Consistent with the objects set out above in the light of the experience gained by the earlier statutory provisions in the allied field, the Act provided for the regulation of the business of money lending by introducing a system of licensing and making provision for the maximum rate of interest payable by the borrower and prescribing conditions subject to which alone the business of money lending could be carried on. The Act is to apply to the entire State of Madras. A money lender has been defined as a person whose main or subsidiary occupation is the business of advancing and realising loans. It is obvious from the definition of the term that it will apply to a person engaged solely or partly in money lending as a business. Every money lender is required to obtain a licence in respect of each one of his shops if he has more than one shop or place of business (Section 3). There is an obligation on the part of the money lender to inform the licencing authority whenever he changes his place of business and moves to a new place. Further, he is required to keep exhibited over his shop or place of business his name with the word money-lender (Ss. 5 and 6). Section 4 of the Act provides for the grant and refusal of licence. There is no restriction in regard to the persons who could apply for the issue of licence except in the case of the minors, Who could obtain it only through their guardian. If the licensing authority refuses to grant licence which it can do only under certain conditions, its order which should be in writing will be subject to an appeal to the prescribed authority. The licence granted would ensure for a period of one year after which it will be open to the money lender to have the same renewed every year. (Section 4). There is also a provision for the cancellation of the licence once granted, conditions therefore being specified in sub-clauses (a) to (d) of Section 14 (1) of the Act. The Act also provides for a ceiling in regard to the rate of interest to be charged on tile loan (Section /). Section 8 enables a borrower to deposit the money in Court in satisfaction of the debt in case a money lender refuses to accept the same, on such deposit being made, the Court is enabled to enquire info the matter after giving notice to the lender as to whether there has been a partial or full satisfaction of the debt and to pass an order in accordance with its finding.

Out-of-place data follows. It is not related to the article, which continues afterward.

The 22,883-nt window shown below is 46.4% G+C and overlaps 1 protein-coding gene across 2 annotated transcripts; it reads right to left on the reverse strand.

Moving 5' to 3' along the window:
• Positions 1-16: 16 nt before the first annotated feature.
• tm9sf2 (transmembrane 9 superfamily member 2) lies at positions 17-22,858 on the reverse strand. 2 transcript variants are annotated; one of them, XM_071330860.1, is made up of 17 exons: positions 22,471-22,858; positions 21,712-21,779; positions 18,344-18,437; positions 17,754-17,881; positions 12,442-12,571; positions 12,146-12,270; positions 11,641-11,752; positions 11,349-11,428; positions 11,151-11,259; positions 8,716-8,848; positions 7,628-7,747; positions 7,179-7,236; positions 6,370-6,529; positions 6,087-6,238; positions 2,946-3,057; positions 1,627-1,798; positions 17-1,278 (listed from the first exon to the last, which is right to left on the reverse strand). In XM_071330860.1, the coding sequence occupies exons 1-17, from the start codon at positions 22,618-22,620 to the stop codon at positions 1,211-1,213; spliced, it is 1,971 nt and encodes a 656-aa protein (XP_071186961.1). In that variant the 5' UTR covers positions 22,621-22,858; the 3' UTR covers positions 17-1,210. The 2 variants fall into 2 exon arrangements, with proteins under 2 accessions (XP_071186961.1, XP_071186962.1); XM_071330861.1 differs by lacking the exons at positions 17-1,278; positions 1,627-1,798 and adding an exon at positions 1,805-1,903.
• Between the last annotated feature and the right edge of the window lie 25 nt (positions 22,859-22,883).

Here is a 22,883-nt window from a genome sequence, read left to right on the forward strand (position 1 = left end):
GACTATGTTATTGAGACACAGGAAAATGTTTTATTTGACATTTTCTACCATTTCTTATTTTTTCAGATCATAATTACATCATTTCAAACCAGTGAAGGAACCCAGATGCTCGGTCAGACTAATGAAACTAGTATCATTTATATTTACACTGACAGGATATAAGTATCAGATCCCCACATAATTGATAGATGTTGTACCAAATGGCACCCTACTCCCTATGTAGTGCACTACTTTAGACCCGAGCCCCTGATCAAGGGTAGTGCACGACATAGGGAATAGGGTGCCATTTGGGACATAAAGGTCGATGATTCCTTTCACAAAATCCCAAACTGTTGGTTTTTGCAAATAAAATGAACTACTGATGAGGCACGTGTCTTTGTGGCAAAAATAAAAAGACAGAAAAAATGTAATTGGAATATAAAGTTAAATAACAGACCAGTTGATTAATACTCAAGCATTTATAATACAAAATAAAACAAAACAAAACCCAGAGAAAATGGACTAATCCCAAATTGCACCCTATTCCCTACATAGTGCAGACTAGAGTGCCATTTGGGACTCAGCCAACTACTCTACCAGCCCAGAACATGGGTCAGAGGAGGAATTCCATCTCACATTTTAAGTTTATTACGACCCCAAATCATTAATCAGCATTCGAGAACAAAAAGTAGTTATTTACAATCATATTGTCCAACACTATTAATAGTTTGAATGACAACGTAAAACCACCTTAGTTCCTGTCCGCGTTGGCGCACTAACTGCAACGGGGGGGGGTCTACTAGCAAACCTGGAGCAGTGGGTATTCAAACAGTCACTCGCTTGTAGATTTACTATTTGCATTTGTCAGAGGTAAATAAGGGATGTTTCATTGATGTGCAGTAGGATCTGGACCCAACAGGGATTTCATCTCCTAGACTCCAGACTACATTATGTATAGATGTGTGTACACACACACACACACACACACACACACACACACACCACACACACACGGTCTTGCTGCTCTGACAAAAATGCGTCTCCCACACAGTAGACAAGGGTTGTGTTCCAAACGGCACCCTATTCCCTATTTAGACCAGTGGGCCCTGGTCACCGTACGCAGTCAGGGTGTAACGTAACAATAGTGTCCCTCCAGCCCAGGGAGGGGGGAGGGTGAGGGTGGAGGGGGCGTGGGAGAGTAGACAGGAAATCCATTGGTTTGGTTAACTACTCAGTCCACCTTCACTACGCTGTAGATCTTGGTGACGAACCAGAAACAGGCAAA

Section 9 obliges the money lender to maintain proper books of account and on requisition by the debtor in writing to furnish a statement of the account with reference to the amounts due from the debtor; but no such statement shall be required to be furnished to the debtor if he is supplied by the money lender with a pass book in the prescribed form containing an upto date account of the money lender's transactions with the debtor. All books of account and other records relating to the business of money lending shall be in such language as may be prescribed by rules. The Act provides for the appointment of an Inspector who is invested with certain powers. An inspector appointed under the Act can, after obtaining a warrant from a Presidency Magistrate in the case of the Presidency town or from a Magistrate of the First Class in the mofussal, enter the premises of a person suspected of carrying on of business in money lending without the necessary licences or one who carries on business in contravention of the terms and conditions of the licence issued to him. He can inspect the books of account, registers, records, and documents, etc., of the money lender or to seize them. In case of such seizure the Inspector should return the books, records and documents to the concerned money lender within 24 hours of the seizure or produce them before the Magistrate who issued the warrant. The Court has power to return the books of the money lender on such terms and conditions as it may deem just and proper. Certain incidental powers arc also conferred on the Inspector (Vide Section 10). Section 13 contains provisions for taking cognizance of the offences and for punishment. It also provides for a penalty in the case of molestation of the debtor. Section 72 confers power on the State Government to make rules to carry out the purposes of the Act.